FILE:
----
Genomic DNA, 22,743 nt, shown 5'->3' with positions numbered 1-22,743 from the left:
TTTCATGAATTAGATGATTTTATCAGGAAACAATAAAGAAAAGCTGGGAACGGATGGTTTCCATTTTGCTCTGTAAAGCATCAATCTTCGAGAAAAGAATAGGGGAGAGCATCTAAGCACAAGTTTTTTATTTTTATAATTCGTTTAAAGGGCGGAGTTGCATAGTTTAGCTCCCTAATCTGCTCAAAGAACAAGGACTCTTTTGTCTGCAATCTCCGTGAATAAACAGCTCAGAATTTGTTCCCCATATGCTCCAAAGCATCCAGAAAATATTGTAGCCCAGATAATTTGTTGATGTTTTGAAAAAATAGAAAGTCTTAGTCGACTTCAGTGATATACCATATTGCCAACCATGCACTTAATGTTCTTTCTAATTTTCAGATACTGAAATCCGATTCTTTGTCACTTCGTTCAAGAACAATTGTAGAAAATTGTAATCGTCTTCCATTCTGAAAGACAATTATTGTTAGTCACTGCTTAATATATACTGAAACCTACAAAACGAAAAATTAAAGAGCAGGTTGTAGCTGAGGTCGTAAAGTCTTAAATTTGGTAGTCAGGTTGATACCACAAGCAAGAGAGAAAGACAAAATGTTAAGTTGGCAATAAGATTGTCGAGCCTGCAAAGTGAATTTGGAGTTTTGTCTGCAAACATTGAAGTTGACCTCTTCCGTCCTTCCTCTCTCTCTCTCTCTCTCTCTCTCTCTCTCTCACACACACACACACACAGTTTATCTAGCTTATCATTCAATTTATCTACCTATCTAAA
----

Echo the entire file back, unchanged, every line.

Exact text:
Genomic DNA, 22,743 nt, shown 5'->3' with positions numbered 1-22,743 from the left:
TTTCATGAATTAGATGATTTTATCAGGAAACAATAAAGAAAAGCTGGGAACGGATGGTTTCCATTTTGCTCTGTAAAGCATCAATCTTCGAGAAAAGAATAGGGGAGAGCATCTAAGCACAAGTTTTTTATTTTTATAATTCGTTTAAAGGGCGGAGTTGCATAGTTTAGCTCCCTAATCTGCTCAAAGAACAAGGACTCTTTTGTCTGCAATCTCCGTGAATAAACAGCTCAGAATTTGTTCCCCATATGCTCCAAAGCATCCAGAAAATATTGTAGCCCAGATAATTTGTTGATGTTTTGAAAAAATAGAAAGTCTTAGTCGACTTCAGTGATATACCATATTGCCAACCATGCACTTAATGTTCTTTCTAATTTTCAGATACTGAAATCCGATTCTTTGTCACTTCGTTCAAGAACAATTGTAGAAAATTGTAATCGTCTTCCATTCTGAAAGACAATTATTGTTAGTCACTGCTTAATATATACTGAAACCTACAAAACGAAAAATTAAAGAGCAGGTTGTAGCTGAGGTCGTAAAGTCTTAAATTTGGTAGTCAGGTTGATACCACAAGCAAGAGAGAAAGACAAAATGTTAAGTTGGCAATAAGATTGTCGAGCCTGCAAAGTGAATTTGGAGTTTTGTCTGCAAACATTGAAGTTGACCTCTTCCGTCCTTCCTCTCTCTCTCTCTCTCTCTCTCTCTCTCTCTCACACACACACACACACAGTTTATCTAGCTTATCATTCAATTTATCTACCTATCTAAA